Israel's government on Wednesday sought to ease tensions with Bedouin over a tree-planting project in the Negev desert, where unrest has continued for days in the latest test for a fragile coalition.
About 200 Bedouin protesters in southern Israel's arid Negev desert on Wednesday clashed with security officers, who tried to disperse them with stun grenades, an AFP journalist said.
"Sixteen suspects who threw stones at the police have been arrested and are being questioned," police said in a statement, adding that five officers were slightly injured.
Bedouin, who are part of Israel's 20 percent Arab minority, have long opposed tree-planting initiatives in the Negev, blasting them as a de facto government land grab in areas they call home.
The latest unrest in the decades-long dispute has attracted fresh attention given the make-up of Israel's coalition government, led by right-wing Prime Minister Naftali Bennett.
Bennett's government counts on backing from the leader of the Islamist Raam party, Mansour Abbas, whose core political support comes from Bedouin in the Negev.
Abbas told Israel's Channel 12 news on Tuesday that his party will not vote with the coalition unless the tree planting is halted and formal negotiations with Bedouin leaders are launched to seek a compromise.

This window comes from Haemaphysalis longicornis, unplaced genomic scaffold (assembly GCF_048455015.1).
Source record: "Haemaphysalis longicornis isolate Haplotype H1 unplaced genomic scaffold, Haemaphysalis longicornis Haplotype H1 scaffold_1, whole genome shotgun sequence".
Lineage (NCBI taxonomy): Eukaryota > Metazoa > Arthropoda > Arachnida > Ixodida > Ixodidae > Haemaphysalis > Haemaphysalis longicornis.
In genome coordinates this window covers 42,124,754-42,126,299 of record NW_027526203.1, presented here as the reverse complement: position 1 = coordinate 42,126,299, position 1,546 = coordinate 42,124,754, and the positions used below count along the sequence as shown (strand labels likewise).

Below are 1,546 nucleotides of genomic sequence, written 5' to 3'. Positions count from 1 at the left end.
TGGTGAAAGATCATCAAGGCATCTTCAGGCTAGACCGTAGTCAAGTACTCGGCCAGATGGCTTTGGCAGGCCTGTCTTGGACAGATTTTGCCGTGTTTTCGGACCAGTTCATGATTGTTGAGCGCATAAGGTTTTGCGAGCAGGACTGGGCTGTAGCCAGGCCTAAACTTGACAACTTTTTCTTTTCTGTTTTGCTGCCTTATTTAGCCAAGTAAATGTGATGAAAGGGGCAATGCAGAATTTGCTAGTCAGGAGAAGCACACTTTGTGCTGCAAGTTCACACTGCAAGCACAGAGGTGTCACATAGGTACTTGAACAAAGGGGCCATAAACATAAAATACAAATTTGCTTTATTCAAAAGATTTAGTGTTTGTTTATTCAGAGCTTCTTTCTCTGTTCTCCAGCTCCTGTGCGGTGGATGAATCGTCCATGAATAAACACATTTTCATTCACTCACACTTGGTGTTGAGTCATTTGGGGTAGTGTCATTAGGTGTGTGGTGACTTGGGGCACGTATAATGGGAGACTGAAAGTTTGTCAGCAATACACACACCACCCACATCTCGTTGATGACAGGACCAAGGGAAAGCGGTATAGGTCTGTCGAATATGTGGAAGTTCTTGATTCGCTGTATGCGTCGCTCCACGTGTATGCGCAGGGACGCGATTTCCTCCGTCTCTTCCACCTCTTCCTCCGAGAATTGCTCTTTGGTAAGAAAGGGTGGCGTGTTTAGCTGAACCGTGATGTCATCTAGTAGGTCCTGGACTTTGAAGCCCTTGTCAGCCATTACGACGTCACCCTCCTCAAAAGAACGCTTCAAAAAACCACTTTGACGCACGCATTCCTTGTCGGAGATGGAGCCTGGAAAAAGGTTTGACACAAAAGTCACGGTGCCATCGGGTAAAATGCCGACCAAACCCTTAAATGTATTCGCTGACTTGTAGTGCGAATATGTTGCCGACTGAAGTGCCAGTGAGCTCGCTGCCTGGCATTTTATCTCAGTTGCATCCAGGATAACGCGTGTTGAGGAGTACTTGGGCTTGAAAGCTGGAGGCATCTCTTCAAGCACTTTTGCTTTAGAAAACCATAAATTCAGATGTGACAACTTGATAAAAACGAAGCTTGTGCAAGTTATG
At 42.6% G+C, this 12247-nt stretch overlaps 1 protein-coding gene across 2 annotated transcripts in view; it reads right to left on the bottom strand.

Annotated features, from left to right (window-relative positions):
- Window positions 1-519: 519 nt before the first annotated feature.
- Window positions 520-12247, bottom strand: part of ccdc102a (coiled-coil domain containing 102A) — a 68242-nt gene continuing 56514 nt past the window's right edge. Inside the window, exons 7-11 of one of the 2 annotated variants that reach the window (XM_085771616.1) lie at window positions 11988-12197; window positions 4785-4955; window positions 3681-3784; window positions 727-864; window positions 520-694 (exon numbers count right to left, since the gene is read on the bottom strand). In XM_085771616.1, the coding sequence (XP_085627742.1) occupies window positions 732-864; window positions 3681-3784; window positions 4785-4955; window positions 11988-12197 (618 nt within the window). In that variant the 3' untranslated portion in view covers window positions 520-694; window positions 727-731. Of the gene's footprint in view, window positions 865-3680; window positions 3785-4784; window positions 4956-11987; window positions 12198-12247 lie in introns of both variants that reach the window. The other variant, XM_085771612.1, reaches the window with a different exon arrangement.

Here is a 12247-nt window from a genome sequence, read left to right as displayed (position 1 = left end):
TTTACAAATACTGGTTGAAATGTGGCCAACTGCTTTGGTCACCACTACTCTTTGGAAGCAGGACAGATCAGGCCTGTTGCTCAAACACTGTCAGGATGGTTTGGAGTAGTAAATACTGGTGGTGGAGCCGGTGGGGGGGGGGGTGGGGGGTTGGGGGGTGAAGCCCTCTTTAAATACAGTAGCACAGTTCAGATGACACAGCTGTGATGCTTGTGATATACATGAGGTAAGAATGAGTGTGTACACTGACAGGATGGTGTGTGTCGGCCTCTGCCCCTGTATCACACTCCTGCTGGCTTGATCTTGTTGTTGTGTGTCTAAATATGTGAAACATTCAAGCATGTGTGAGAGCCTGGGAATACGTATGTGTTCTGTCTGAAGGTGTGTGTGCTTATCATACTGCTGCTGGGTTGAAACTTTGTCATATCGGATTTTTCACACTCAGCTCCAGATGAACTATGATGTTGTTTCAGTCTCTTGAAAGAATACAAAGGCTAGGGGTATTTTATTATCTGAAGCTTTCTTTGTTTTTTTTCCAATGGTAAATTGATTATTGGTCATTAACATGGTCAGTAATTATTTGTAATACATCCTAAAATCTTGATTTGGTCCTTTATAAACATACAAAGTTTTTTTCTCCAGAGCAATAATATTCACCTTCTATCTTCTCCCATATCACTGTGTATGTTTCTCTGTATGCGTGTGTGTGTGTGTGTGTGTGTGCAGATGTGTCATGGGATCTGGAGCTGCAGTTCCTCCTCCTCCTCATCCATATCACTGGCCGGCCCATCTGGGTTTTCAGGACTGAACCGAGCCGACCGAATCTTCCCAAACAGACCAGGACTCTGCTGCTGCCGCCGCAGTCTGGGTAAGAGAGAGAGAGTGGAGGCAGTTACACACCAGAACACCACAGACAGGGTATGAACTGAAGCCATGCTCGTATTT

"Trees are not more important than human beings," Abbas tweeted.
A statement from Social Affairs Minister Meir Cohen said "a compromise has been reached according to which the planting work will be completed today (Wednesday) as planned and starting tomorrow, accelerated negotiations will take place."
The right-wing Regavim environmental civil society group called on Bennett's government "to take a firm position against the Raam Party's threats, to ensure that tree planting projects... are carried out as planned."
But clashes resumed in the evening in several locations in the Negev, with more arrests made, police said.
Nearly half of Israel's 300,000 Bedouin live in unrecognised villages in the Negev.
They face regular home demolitions and lack of access to basic services -- including electricity, water and sanitation -- challenges Abbas insisted be addressed in exchange for backing Bennett's government.